Thanks to excellent production by Daniel Lanois, Bob Dylan’s 1989 album reinvigorated his career and produced some of his most beloved work including songs like “Most Of The Time” and “Everything Is Broken.”
30: John Cougar Mellencamp – Big Daddy
Mellencamp’s reflective 1989 album takes the truth-telling of folk music and amplifies it into his most honest and pained record to date.
29: Kool G Rap & DJ Polo – Road to the Riches
The hip-hop duo’s debut album is a perfect marriage of leftfield sampling, rapid-fire lyrics, and booming percussion and established the group as a force to be reckoned with.
28: Nirvana – Bleach
The famed grunge band’s debut album is a window into the culture-shifting force they would become years later and is among their grittiest and angstiest records.
27: Boogie Down Productions – Ghetto Music: The Blueprint of Hip-Hop
BDP’s 1989 album is an anti-commercial, hip-hop purist’s dream, bolstered by the searing lyricism of KRS-One over bare-bones production.
26: Don Henley – The End Of The Innocence
The Eagles’ drummer’s solo outing was a major commercial success, selling six million copies in the US, and showed a more mature side of the artist.
25: George Strait – Beyond the Blue Neon
The country singer’s ninth studio album includes three number one singles and has something for everyone, from foot-stomping dance songs to mournful ballads.
24: Faith No More – The Real Thing
The innovative rock band’s first album without Chuck Mosely was a risky gamble that paid off big time thanks to an amazing last-minute performance by Mike Patton.
23: EPMD – Unfinished Business
Featuring the hit single “So Wat Cha Sayin’,” the hip-hop duo’s second album refined their breezy approach to rap that would influence countless acts to come.
22: Godflesh – Streetcleaner
The metal band’s debut album is as doom-filled and industrial as it gets, with hair-raising lyrics and menacing production.
21: Jody Watley – Larger Than Life
The pop singer’s sophomore album includes the hit single, “Real Love” and the stellar R&B and hip-hop mash-up “Friends” with Eric B & Rakim.
20: Kate Bush - The Sensual World
Home to the iconic track, “This Woman’s Work,” Kate Bush’s sixth studio album leaves no stone unturned in its examination of love and avoids schmaltz by taking an expansive view of the topic.
19: Lou Reed - New York
Lou Reed’s 15th solo studio album is one of the greatest albums about the city to ever be recorded. Filled with details and distinct characters, it’s a bittersweet tribute to the city that never sleeps.
18: New Order – Technique
Partly inspired by the hedonistic pleasures of Ibiza’s party scene, the dance-rock band’s fifth studio album offers unique takes on acid house, Balearic beat, and more without ever sacrificing their trademark introspection.
17: Red Hot Chili Peppers - Mother’s Milk
The rock band’s funk-rap breakthrough catapulted from the underground to the mainstream and helped carve out the singular path that the group has been on ever since.
16: Tom Petty – Full Moon Fever
Tom Petty teamed up with Jeff Lynne for his solo debut, taking the sound he had perfected with the Heartbreakers to new and exciting heights.
15: Neil Young – Freedom
After several years of mixed success, Neil Young came back in full force with this album that reestablished him as the generation’s fiercely principled folk-rock legend.
14: Motley Crue – Dr. Feelgood
After kicking drugs and alcohol, the heavy metal band came back stronger on their fifth studio album which is among their most successful to date.
13: Neneh Cherry – Raw Like Sushi
The singular Swedish artist’s debut album includes the hit “Buffalo Stance” and introduced her unapologetically feminist lyrics and fiery pop meets punk meets hip-hop sound to the world.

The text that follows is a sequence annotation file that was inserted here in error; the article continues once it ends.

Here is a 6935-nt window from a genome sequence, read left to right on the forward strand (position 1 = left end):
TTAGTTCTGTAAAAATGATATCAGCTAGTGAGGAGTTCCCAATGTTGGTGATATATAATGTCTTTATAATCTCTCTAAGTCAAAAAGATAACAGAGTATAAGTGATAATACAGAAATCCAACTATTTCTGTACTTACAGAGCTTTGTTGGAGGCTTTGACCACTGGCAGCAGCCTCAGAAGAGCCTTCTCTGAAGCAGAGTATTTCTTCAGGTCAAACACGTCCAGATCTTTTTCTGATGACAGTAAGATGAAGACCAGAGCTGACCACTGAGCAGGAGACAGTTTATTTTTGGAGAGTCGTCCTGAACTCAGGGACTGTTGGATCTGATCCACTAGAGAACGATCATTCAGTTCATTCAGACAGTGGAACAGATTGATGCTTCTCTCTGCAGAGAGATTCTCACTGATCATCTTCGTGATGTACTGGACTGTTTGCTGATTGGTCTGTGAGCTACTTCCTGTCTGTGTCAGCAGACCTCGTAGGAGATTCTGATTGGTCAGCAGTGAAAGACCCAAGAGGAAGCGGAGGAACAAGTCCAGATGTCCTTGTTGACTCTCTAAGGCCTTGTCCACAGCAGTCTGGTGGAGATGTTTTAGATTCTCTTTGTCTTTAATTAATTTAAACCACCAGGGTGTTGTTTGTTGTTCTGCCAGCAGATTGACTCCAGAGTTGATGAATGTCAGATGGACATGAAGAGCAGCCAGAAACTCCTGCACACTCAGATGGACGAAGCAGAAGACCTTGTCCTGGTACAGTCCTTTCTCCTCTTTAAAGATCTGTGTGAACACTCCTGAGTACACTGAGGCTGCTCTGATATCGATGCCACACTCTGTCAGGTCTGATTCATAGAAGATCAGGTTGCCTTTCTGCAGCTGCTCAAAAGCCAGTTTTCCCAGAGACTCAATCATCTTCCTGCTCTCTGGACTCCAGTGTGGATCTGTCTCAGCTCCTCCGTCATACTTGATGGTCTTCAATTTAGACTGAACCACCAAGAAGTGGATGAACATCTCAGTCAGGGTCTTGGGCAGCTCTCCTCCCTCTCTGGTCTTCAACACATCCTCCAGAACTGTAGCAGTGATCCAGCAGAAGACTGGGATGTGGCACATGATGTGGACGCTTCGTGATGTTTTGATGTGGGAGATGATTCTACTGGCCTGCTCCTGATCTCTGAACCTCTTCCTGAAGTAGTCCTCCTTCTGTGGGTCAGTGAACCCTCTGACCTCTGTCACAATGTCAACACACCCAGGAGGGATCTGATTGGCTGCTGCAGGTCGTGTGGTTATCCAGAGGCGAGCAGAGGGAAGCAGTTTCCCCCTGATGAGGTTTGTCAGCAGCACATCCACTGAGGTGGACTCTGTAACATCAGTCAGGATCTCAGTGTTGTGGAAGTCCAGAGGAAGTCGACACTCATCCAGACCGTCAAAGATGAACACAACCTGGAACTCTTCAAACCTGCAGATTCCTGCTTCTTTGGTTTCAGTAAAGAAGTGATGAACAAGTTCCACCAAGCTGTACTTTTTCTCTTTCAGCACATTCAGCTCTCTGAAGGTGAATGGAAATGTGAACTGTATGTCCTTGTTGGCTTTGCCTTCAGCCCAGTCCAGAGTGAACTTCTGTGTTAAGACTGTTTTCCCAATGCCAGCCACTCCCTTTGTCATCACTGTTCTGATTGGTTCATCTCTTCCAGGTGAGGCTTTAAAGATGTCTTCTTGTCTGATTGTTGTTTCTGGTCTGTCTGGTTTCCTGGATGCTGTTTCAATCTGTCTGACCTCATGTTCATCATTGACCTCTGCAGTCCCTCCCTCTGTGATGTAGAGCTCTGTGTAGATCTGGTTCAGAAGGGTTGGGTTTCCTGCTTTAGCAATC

12: The Stone Roses – The Stone Roses
The rock band’s debut is an excellent mashup of the rock, pop and dance music that defined the music scene in Manchester at the time.
11: Aerosmith – Pump
With hits like “Dude (Looks Like A Lady)” and “Janie’s Got A Gun,” the established rock band’s 1989 album cemented their comeback and proved that some bands can age like fine wine.
10: Bonnie Raitt - Nick of Time
With the help of producer Don Was, Bonnie Raitt’s comeback album features some of her best storytelling, including the title hit.
09: Madonna – Like a Prayer
The pop queen’s stylistically diverse fourth studio album includes the smash hit, “Like A Prayer,” and established her as a creator of trends and not a follower.
08: Nine Inch Nails - Pretty Hate Machine
Though it didn’t make much of an impact when it was released, Trent Reznor’s 1989 album has become something of a slow burn, gathering more and more devoted listeners over the years due to its innovative use of guitars and synthesizers.
07: Pixies – Doolittle
The rock band’s quirky and at times chilling sophomore album would go on to influence a legion of future rockstars like Nirvana’s Kurt Cobain.
06: Soul II Soul – Keep On Movin
The influential British group’s debut album blended hip-hop, funk, R&B, and more to create a hybrid pop sound that would go on to define Black British music in the early 1990s.
05: The B-52s - Cosmic Thing
Home to smash hit, “Love Shack” the new wave group’s enlisted producers Don Was and Nile Rodgers for an excellent comeback record that’s all killer, no filler.
04: Janet Jackson – Janet Jackson’s Rhythm Nation 1814
The pop icon’s politically charged concept album proved that you didn’t have to compromise your morals on the dancefloor.
03: De La Soul - 3 Feet High and Rising
The alt hip-hop pioneers’ debut album arguably created a genre in its wake, embracing whimsy and dreamy introspection in a way never before seen in commercially successful hip-hop.
02: The Cure – Disintegration
Inspired by a difficult bout with depression, the band’s 1989 album took the darkness of their previous work and exploded it into a completely realized album full of honesty and heart.
01: Beastie Boys - Paul’s Boutique
A sampledelia favorite, the hip-hop group’s second album is an innovative treasure trove of sound that exploded the limits of hip-hop production and has inspired countless producers to date.
Looking for more? Listen to our 80s pop playlist on Spotify.